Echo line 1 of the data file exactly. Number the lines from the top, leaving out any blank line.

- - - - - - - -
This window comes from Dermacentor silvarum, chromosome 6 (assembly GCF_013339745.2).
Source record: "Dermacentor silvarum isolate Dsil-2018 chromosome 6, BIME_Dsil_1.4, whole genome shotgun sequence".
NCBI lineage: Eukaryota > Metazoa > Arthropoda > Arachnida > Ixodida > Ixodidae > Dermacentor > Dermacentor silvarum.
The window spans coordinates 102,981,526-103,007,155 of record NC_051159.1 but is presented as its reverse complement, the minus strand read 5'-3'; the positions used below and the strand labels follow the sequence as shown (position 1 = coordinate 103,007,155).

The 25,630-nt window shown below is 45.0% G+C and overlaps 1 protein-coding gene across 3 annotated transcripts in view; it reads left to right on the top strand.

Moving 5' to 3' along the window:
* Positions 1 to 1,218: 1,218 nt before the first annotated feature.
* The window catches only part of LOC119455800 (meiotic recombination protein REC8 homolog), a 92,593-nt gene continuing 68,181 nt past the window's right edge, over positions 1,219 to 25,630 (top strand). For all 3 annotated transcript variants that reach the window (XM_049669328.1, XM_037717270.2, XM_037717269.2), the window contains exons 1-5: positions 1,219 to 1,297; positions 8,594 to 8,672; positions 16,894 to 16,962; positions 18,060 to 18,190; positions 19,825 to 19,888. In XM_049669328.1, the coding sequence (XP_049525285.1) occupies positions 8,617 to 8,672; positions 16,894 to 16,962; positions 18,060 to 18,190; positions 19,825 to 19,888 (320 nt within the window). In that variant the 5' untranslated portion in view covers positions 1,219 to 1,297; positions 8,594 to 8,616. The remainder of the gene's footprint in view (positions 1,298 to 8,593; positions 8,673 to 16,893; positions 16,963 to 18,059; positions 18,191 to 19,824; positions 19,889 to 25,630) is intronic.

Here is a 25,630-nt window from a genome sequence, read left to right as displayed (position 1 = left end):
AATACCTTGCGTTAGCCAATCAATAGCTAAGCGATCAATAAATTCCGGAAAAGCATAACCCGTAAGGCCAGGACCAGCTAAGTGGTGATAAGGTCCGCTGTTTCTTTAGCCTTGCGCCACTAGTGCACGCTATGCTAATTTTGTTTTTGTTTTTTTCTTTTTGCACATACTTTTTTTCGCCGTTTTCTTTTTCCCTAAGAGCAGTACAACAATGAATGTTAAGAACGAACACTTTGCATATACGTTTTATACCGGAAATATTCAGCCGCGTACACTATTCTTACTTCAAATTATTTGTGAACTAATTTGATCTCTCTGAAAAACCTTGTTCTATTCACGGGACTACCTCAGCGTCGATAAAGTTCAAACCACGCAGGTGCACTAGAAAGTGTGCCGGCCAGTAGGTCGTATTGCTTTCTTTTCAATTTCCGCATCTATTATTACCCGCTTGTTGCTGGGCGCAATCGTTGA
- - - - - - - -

This window comes from Dermacentor silvarum, chromosome 6 (assembly GCF_013339745.2).